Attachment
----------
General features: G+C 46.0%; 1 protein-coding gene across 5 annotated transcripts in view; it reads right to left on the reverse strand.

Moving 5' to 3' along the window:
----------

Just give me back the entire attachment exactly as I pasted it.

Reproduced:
General features: G+C 46.0%; 1 protein-coding gene across 5 annotated transcripts in view; it reads right to left on the reverse strand.

Moving 5' to 3' along the window: